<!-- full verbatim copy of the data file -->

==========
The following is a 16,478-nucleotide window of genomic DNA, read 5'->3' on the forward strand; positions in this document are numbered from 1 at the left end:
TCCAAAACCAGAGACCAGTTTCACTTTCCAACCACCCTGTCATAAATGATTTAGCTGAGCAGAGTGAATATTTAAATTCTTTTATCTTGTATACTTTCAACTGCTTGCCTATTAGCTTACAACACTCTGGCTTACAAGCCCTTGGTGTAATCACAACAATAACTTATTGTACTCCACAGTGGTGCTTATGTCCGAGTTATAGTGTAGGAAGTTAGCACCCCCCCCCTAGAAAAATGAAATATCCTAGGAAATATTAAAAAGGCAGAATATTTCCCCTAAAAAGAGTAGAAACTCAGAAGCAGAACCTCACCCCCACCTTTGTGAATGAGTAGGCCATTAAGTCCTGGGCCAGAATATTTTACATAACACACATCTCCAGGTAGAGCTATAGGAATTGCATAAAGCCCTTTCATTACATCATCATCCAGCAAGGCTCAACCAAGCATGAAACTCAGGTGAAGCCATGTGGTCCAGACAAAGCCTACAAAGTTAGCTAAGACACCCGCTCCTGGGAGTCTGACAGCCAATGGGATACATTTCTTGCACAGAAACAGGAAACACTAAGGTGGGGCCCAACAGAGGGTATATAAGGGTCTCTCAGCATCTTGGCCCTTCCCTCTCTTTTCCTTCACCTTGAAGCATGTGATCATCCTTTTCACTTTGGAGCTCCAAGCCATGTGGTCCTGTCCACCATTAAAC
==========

The following is a 16,478-nucleotide window of genomic DNA, read 5'->3' on the forward strand; positions in this document are numbered from 1 at the left end:
TCCAAAACCAGAGACCAGTTTCACTTTCCAACCACCCTGTCATAAATGATTTAGCTGAGCAGAGTGAATATTTAAATTCTTTTATCTTGTATACTTTCAACTGCTTGCCTATTAGCTTACAACACTCTGGCTTACAAGCCCTTGGTGTAATCACAACAATAACTTATTGTACTCCACAGTGGTGCTTATGTCCGAGTTATAGTGTAGGAAGTTAGCACCCCCCCCCTAGAAAAATGAAATATCCTAGGAAATATTAAAAAGGCAGAATATTTCCCCTAAAAAGAGTAGAAACTCAGAAGCAGAACCTCACCCCCACCTTTGTGAATGAGTAGGCCATTAAGTCCTGGGCCAGAATATTTTACATAACACACATCTCCAGGTAGAGCTATAGGAATTGCATAAAGCCCTTTCATTACATCATCATCCAGCAAGGCTCAACCAAGCATGAAACTCAGGTGAAGCCATGTGGTCCAGACAAAGCCTACAAAGTTAGCTAAGACACCCGCTCCTGGGAGTCTGACAGCCAATGGGATACATTTCTTGCACAGAAACAGGAAACACTAAGGTGGGGCCCAACAGAGGGTATATAAGGGTCTCTCAGCATCTTGGCCCTTCCCTCTCTTTTCCTTCACCTTGAAGCATGTGATCATCCTTTTCACTTTGGAGCTCCAAGCCATGTGGTCCTGTCCACCATTAAAC